CSS is a liberal art


Welcome to The Cascade, a newsletter about the past, present, and future of CSS. I’m your host, Robin Rendle, and to kick things off we’re gonna talk about what scares me most about CSS in 2023.

Lots of newish things in CSS mostly are mostly cool and not scary at all. Take nesting for instance, now available in Safari Technology Preview, where soon enough we’ll be able to write CSS like this:

ul {
padding: 2rem 1rem;

li {
margin-bottom: 1rem;

Heck yeah! Nesting!

This doesn’t feel scary to me though since we’ve all been nesting our CSS since 2006 (!) when the likes of Sass and Less took the front-end world by storm. In fact, these sorts of features feel like they’re not introducing something new but rather fixing a long-standing bug in the language and it’s just sorta annoying we can’t already use nesting today. Although we sure are getting close.

What does feel scary is CSS like this that I spotted from Roman Komarov earlier this week:

:not(:has(> .foo)) + :has(> .foo):not(:has(+ * > .foo)) {


Something that has a direct child with class "foo", but neither the immediately prior nor immediately following siblings have a direct child with class "foo".

My brain refuses to parse any of this and even after I made an example in Codepen it still remains spooky and alien and un-CSS-like to me.

Then things felt even scarier this week when I was reading Tyler Gaw’s post about CSS functions. I thought I knew everything there was to know about the subject. You know, you’ve got your handy clamp() and min() or max(), and then there’s other handy functions like transform() and rotate().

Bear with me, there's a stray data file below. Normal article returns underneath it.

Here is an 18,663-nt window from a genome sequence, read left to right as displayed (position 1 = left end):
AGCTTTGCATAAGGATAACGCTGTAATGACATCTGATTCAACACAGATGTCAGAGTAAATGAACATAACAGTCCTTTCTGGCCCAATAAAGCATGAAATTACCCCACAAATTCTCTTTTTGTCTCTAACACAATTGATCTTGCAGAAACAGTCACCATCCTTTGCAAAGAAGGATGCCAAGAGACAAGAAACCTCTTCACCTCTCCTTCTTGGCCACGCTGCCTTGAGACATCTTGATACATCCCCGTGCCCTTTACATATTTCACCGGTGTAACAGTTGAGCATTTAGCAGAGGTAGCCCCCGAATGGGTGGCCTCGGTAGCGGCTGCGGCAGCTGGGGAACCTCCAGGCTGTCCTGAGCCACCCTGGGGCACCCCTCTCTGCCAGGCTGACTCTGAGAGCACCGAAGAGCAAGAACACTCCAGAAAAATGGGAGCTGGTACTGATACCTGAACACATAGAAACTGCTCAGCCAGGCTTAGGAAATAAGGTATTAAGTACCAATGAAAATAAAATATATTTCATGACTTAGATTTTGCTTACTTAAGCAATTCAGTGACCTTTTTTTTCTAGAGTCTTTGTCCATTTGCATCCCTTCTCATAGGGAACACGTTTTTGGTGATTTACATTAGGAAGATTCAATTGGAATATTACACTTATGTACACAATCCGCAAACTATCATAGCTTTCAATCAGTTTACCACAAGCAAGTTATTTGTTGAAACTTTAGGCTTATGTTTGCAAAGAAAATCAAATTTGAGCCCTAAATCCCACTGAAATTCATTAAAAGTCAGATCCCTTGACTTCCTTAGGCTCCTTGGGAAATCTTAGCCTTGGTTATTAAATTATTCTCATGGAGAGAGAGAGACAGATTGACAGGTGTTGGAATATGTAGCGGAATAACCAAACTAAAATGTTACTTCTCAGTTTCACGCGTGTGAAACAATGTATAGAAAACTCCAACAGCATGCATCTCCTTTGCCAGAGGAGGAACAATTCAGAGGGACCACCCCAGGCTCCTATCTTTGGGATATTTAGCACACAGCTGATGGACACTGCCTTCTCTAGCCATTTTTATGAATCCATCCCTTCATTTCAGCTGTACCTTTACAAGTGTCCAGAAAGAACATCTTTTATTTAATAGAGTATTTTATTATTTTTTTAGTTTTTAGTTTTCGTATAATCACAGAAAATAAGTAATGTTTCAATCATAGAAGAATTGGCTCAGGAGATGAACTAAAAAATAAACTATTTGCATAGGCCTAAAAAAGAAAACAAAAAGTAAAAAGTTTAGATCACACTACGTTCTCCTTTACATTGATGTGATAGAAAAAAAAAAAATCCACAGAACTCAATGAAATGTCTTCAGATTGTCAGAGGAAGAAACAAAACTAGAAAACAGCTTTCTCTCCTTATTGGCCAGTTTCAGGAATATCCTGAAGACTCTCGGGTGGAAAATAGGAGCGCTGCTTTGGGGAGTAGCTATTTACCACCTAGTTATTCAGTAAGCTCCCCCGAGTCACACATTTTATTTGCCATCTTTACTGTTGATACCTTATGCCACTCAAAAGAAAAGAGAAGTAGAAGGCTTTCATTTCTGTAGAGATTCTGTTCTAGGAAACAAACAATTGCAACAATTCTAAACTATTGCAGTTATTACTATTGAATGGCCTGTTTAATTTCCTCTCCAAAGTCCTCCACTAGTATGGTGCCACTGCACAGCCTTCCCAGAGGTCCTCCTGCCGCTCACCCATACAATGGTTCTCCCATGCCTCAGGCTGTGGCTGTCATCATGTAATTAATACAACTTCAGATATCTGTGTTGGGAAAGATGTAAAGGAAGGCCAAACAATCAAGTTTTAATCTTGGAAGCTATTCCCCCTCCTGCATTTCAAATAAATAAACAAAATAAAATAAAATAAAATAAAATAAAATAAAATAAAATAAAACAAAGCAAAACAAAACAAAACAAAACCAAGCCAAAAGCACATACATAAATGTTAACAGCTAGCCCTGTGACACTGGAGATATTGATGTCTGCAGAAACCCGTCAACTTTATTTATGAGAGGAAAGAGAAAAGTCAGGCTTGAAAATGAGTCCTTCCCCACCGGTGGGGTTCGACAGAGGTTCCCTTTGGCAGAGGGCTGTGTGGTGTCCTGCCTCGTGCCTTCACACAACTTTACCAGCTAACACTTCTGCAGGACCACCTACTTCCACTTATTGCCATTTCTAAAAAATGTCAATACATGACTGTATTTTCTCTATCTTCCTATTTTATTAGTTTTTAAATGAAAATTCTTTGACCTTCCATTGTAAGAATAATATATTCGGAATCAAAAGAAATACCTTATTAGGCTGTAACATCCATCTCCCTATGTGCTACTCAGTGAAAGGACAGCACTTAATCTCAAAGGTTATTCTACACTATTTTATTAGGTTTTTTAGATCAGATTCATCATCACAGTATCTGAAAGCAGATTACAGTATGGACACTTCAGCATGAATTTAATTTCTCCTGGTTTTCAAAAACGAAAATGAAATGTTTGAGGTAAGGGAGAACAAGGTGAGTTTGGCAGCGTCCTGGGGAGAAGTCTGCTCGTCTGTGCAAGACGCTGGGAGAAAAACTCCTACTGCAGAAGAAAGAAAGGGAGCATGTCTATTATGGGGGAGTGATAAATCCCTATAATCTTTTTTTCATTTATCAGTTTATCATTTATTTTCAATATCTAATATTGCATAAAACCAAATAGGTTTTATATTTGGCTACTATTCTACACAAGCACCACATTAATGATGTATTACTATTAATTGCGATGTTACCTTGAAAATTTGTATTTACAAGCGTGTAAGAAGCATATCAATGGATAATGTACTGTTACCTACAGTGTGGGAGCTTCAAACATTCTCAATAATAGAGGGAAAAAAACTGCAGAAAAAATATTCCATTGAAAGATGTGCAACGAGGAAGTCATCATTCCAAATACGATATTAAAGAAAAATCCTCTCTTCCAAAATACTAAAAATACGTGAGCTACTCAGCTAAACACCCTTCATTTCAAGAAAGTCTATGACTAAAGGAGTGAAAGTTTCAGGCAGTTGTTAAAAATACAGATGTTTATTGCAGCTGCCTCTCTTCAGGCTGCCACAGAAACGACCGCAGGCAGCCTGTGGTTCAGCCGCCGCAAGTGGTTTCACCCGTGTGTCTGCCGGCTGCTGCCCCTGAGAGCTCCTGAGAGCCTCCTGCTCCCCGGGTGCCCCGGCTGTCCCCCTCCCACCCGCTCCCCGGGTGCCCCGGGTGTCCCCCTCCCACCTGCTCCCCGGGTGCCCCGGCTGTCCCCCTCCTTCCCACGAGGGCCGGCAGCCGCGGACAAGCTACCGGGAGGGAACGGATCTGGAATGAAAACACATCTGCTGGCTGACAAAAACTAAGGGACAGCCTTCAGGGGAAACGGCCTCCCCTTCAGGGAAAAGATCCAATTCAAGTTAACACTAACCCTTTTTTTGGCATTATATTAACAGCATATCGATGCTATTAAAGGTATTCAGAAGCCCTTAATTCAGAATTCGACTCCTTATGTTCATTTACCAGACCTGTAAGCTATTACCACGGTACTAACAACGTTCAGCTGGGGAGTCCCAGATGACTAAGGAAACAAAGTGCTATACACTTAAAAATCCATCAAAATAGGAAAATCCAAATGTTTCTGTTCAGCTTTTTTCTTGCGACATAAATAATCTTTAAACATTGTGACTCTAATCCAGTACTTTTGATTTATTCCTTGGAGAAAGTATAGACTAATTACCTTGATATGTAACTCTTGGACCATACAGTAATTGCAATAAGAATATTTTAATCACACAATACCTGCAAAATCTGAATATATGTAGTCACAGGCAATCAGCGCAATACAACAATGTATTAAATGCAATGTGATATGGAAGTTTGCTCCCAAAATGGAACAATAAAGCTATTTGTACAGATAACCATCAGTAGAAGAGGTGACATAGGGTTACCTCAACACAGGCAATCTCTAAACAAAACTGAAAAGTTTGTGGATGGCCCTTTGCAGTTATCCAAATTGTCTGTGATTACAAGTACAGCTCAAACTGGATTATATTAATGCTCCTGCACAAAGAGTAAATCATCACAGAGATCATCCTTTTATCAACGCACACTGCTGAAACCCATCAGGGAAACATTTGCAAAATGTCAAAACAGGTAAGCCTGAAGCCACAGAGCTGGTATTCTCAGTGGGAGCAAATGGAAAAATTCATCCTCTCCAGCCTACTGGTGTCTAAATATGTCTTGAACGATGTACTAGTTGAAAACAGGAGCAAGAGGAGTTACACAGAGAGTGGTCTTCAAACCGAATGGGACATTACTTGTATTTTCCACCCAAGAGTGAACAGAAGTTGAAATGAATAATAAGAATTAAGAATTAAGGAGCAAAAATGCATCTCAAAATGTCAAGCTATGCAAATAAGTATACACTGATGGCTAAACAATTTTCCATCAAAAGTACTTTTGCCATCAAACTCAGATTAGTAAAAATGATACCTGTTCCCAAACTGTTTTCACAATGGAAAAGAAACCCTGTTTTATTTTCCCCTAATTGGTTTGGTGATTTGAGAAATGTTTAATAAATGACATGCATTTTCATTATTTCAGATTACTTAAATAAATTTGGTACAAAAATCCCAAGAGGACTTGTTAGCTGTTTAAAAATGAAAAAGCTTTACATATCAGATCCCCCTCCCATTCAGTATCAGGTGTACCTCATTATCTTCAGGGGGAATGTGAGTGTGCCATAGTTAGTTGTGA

So I was pretty shocked to learn that trig functions–sin(), cos(), and tan()—are now available in browsers! And have been for quite some time!

Okay, trigonometry is scarier to this here English student than any movie monster but, setting that aside, what do trig functions in CSS make possible? Well, the idea is that you want to calculate space, as Math is Fun describes why trigonometry is important:

  • Because they let us work out angles when we know sides.
  • And they let us work out sides when we know angles.

My first lazy thought before I saw any code was “wow, I will never use any of this stuff” but my second thought was “I bet Ana Tudor could do something punk rock with this.” And I was right!

2023-10-07 10.01.17.gif

Back in March, Bramus also wrote a great piece with a bunch of examples and it seems like trig functions in CSS are great for moving elements on a circular path or more video-gamey applications rather than common interface problems that we bump into every day. I can see it being super useful for fancy animations and data visualization, too.

One example of this is Mads Stoumann’s nifty animated clock:

CleanShot 2023-10-07 at 10.05.14@2x.png

Another another example I spotted whilst sweating bullets trying to understand what impact this has on the language was this post by Dan Wilson on improving CSS shapes. He argues that it’s not easy to create shapes with curves in CSS and that’s where trig functions come in handy.

It almost feels like the underlying rectangle-ness of web design—where everything you make with HTML and CSS has always been a rectangle or a square under the hood—is sort of challenged by all this trig stuff. Weird!

And that’s scary to me because, for this here English major, CSS was always a liberal art instead of a rational programming language. There’s something linguistic about CSS, even in the way it fails; when you type the wrong comma or omit a certain bit of code then CSS doesn’t care. It’ll skip over it and try and understand the next bit. Just like spoken language, where you can still understand someone if you only hear 90% of what they say.

Seeing all these math things inside CSS then makes it harder to see what CSS even is now, where the edges of it are, and what I can do with it all nowadays. But this lack of clarity is also exciting because CSS is a fun language for me to do weirdo liberal art things with, but also it has enough space for math folks who want to build an interstellar grav drive in CSS with nothing but the :before pseudo element or something equally cursed.

CSS can be a liberal art OR a real honest to goodness programming language now. And I reckon we need both kinds of skills to build, contribute to, and conjure punk rock websites into existence.

That’s what makes CSS, well, CSS.

See you in the cascade,